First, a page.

A failed real estate transaction has landed in B.C. Supreme Court with a Vancouver woman's claim she offered to buy a $6.7 million home as part of what she thought was a deal to gain her daughter a place in one of the city's most prestigious private schools.
In a notice of civil claim, Mei Han claims an acquaintance who owned a home opposite York House offered to broker an "alternative arrangement" which would see Han buy the property in order to lend or lease it to the school.
As a quid pro quo, Han claims the acquaintance — Lili Song — told her Han's daughter Olivia would get a much-coveted spot in York's Grade 4 class.
Han claims she put down $100,000 as proof she would purchase the home last December. But two months later, York House told her they had no place for Olivia.
"Lili never discussed with York House, or its official or representative, with regard to the alternative arrangement, and York House never agreed to same," the notice of claim says.
'Just doesn't happen'
Han is suing to get back her deposit. The notice of claim was filed in the summer.
Last month, Lili Song filed a response claiming the two never had an arrangement to get Olivia into York House. She says the money was a non-refundable deposit on a home sale contract which Han repudiated.
"Lili agreed to assist the plaintiff by informally raising with members of York House's administration the plaintiff's desire to enroll her daughter. To this end, Lili provided a letter of recommendation to York House and provided the plaintiff with some introductions," Song's response says.
"At no time did Lili represent that she would secure the plaintiff's daughter admission at York House, nor did Lili ever request, demand or require in any manner any payment from the plaintiff for her informal assistance."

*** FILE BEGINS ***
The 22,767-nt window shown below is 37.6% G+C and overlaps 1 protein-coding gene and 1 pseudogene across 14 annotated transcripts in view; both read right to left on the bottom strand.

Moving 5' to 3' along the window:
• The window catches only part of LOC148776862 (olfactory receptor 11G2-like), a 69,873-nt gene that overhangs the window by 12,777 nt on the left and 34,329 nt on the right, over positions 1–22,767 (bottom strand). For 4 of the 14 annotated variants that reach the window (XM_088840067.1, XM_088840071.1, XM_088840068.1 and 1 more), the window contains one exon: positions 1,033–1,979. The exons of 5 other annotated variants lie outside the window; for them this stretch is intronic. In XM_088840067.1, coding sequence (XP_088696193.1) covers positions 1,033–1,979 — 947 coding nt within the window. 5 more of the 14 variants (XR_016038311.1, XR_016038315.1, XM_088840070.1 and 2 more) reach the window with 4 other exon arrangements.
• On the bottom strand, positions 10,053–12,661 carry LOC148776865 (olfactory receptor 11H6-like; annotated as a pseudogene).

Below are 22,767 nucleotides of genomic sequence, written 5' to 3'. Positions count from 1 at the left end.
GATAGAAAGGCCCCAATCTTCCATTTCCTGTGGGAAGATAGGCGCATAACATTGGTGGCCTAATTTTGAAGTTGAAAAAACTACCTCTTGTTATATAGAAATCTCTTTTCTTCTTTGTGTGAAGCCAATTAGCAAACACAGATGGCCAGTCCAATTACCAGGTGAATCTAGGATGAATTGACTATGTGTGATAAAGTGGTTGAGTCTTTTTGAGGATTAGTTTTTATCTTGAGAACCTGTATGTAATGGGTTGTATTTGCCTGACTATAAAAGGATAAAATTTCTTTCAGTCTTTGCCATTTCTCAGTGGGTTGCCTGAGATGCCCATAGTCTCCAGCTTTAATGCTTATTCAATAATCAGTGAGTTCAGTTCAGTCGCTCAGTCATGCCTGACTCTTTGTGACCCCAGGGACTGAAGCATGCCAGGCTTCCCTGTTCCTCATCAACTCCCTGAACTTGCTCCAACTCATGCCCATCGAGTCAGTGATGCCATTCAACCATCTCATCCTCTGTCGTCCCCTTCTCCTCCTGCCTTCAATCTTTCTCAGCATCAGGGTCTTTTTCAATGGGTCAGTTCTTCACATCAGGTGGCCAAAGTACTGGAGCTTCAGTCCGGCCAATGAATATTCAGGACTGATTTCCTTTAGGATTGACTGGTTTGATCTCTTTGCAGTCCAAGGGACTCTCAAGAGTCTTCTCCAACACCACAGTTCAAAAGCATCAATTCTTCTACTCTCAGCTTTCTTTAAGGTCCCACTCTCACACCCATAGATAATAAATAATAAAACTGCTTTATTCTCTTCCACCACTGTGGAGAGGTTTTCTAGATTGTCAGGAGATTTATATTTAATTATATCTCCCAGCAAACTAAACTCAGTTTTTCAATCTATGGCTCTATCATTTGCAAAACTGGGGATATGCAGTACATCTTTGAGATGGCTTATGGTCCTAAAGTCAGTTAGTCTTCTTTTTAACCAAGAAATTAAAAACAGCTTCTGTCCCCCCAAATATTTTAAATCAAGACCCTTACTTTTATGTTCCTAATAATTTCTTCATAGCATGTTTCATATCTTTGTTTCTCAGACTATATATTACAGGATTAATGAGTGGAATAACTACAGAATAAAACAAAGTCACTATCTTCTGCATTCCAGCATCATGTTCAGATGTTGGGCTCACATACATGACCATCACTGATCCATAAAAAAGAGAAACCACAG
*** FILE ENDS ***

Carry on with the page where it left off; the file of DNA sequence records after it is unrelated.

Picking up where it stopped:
Founded in 1932, York House is an independent day school for girls located in Vancouver's tony Shaughnessy neighbourhood. The school is consistently rated as one of the top private schools in B.C.
According to the school's website, tuition is nearly $20,000 a year. A non-refundable new student entrance fee is $2,500.
York House's director of communications says the school was unaware of the lawsuit — to which it is not a party.
"At York House, we've got a very stringent admissions process at the school," said Darcy Hausselman.
"Any influence by a prospective family or a third party to secure a position just doesn't happen."
Han claims she first started trying to enroll her daughter in York House in the fall of 2015. But she knew it was very difficult and sought help from friends and acquaintances.
She claims Song accompanied her to meetings with school officials who told her Olivia could only be enrolled if a current student transferred out of the school.
"Lili represented to Mei in private that, despite the ordinary practice of York House, she would be able to foster an extraordinary arrangement for Olivia to enrol, if Mei was willing to make a substantial monetary donation," the claim reads.
The 'alternative arrangement'
According to the court documents, Song owns a home which sits on the opposite side of the road from York House.
Han claims Song told her that if she bought the house for $6.7 million, she wouldn't have to donate money — she could lend or lease the property to the school instead.
But Song claims she never told Han anything in regards to the purchase of the home. She claims Han offered to buy it, and she offered to sell it because she knew the other woman was actively lobbying to get Olivia into York House.
Han claims she told Song she was no longer interested in buying the house after the school rejected her daughter.
But Song's response says the two had a contract for purchase and sale of the house which involved a non-refundable $100,000 deposit. She says by repudiating the contract to purchase the home, Han forfeited her money.
None of the claims have been proven in court.